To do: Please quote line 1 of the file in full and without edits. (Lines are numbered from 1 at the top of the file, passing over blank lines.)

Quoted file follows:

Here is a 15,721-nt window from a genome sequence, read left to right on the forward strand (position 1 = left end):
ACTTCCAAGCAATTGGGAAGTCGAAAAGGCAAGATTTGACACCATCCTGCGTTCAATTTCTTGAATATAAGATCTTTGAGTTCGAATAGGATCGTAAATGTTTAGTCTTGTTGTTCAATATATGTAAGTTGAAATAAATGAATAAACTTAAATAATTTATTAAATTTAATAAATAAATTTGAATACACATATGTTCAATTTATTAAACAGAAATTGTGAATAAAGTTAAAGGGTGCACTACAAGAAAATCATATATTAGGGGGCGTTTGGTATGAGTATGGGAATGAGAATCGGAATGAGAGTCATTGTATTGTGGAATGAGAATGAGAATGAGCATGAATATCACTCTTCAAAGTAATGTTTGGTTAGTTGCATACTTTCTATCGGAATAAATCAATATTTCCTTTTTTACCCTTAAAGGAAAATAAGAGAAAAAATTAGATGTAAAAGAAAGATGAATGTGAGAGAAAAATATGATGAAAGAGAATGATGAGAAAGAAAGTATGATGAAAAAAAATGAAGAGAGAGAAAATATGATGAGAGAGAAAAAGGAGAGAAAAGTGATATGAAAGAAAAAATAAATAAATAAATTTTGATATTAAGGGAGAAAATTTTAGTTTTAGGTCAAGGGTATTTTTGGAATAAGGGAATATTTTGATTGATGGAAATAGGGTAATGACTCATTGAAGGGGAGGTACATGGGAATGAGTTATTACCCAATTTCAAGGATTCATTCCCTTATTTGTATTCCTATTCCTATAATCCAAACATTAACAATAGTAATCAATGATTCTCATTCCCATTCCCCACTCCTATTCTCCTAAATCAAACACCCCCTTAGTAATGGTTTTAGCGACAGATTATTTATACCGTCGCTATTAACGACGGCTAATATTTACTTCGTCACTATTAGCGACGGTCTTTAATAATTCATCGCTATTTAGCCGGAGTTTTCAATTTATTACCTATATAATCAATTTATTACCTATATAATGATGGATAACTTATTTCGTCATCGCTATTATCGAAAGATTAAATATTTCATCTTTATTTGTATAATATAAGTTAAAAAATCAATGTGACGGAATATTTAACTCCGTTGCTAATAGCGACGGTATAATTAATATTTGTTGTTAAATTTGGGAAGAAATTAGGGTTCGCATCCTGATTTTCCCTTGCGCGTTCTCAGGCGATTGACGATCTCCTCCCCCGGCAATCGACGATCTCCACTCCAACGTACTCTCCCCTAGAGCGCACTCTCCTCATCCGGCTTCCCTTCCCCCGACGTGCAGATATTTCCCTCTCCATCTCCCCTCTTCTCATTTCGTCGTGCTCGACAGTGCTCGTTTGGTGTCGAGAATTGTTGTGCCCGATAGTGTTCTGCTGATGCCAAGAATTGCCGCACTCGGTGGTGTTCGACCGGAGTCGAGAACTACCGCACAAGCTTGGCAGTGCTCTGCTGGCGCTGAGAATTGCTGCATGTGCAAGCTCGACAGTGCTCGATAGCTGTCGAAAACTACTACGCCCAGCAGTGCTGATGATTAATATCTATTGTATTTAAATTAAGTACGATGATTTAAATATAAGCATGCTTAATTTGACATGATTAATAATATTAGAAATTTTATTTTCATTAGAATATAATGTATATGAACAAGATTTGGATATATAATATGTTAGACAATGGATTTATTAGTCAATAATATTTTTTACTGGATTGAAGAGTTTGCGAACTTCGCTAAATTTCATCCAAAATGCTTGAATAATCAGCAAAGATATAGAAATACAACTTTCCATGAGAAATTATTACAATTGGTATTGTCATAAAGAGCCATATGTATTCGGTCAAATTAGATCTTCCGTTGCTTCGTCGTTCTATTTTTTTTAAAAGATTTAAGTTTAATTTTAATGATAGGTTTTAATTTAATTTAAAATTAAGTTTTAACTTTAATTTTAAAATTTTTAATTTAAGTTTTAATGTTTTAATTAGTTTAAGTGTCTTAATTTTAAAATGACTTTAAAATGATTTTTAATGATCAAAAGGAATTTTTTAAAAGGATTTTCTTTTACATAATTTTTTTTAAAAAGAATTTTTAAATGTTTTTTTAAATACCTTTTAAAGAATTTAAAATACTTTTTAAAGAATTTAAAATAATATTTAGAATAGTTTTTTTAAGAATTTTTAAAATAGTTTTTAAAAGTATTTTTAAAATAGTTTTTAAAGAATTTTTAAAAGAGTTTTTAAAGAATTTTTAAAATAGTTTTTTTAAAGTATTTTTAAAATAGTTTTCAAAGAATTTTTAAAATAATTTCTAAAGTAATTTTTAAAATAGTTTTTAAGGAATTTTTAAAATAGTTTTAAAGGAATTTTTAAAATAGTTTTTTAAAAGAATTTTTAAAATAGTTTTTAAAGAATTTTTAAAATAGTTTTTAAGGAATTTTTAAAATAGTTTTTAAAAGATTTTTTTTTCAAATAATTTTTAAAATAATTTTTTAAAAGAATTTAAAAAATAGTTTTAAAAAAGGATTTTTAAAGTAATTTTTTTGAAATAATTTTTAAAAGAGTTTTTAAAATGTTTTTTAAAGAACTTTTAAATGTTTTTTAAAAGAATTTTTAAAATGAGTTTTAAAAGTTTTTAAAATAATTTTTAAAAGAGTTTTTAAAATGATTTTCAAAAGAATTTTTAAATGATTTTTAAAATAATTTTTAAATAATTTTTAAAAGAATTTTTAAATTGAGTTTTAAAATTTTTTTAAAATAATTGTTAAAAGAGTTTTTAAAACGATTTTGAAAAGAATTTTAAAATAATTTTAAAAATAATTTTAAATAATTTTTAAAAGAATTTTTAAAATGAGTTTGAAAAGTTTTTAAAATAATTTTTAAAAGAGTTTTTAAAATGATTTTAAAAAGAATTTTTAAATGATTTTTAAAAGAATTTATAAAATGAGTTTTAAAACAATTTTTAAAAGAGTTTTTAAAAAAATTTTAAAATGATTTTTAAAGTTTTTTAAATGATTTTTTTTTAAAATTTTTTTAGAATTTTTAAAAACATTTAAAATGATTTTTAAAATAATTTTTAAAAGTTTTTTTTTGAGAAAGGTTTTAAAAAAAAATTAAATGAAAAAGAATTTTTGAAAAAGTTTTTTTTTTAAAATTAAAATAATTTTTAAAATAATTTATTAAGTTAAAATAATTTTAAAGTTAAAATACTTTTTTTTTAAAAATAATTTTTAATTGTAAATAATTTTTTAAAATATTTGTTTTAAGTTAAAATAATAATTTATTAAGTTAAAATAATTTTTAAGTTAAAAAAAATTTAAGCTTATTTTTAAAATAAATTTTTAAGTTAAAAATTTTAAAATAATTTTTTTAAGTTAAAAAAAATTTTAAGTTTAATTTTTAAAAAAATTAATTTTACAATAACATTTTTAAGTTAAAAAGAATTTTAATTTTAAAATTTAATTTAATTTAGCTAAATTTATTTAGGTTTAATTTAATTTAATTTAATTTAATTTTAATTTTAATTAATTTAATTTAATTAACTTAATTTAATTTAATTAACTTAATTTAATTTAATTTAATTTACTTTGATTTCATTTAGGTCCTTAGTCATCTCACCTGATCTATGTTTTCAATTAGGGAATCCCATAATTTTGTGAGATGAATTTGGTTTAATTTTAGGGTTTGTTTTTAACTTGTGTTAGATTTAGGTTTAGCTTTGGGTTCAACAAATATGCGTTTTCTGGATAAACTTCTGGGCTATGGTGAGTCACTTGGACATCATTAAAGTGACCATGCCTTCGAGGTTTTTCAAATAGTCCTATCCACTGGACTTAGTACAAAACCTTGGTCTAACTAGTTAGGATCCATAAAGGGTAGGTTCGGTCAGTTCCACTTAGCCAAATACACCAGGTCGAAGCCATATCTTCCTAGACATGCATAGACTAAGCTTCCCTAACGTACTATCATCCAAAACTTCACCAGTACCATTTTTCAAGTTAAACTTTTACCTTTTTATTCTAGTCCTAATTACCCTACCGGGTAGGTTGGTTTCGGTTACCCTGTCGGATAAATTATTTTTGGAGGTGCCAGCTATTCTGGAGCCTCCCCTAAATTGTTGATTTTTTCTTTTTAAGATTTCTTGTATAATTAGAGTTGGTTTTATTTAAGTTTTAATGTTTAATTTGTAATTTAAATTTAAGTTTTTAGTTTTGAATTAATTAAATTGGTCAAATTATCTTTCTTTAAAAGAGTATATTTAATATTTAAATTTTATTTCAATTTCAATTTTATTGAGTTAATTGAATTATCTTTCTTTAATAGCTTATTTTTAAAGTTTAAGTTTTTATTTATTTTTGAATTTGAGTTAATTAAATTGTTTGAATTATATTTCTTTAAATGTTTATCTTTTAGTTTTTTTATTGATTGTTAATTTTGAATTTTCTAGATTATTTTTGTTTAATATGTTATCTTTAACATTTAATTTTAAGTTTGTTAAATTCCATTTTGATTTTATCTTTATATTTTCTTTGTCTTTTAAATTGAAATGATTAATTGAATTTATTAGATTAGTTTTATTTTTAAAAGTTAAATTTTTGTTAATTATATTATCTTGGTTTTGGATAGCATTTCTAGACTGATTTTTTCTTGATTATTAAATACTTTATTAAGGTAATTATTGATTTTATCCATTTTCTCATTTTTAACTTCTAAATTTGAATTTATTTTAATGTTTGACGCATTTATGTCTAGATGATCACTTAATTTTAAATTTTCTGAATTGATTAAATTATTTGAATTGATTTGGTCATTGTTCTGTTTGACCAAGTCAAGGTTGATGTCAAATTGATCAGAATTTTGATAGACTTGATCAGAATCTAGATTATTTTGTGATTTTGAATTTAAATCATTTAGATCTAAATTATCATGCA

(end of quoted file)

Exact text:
Here is a 15,721-nt window from a genome sequence, read left to right on the forward strand (position 1 = left end):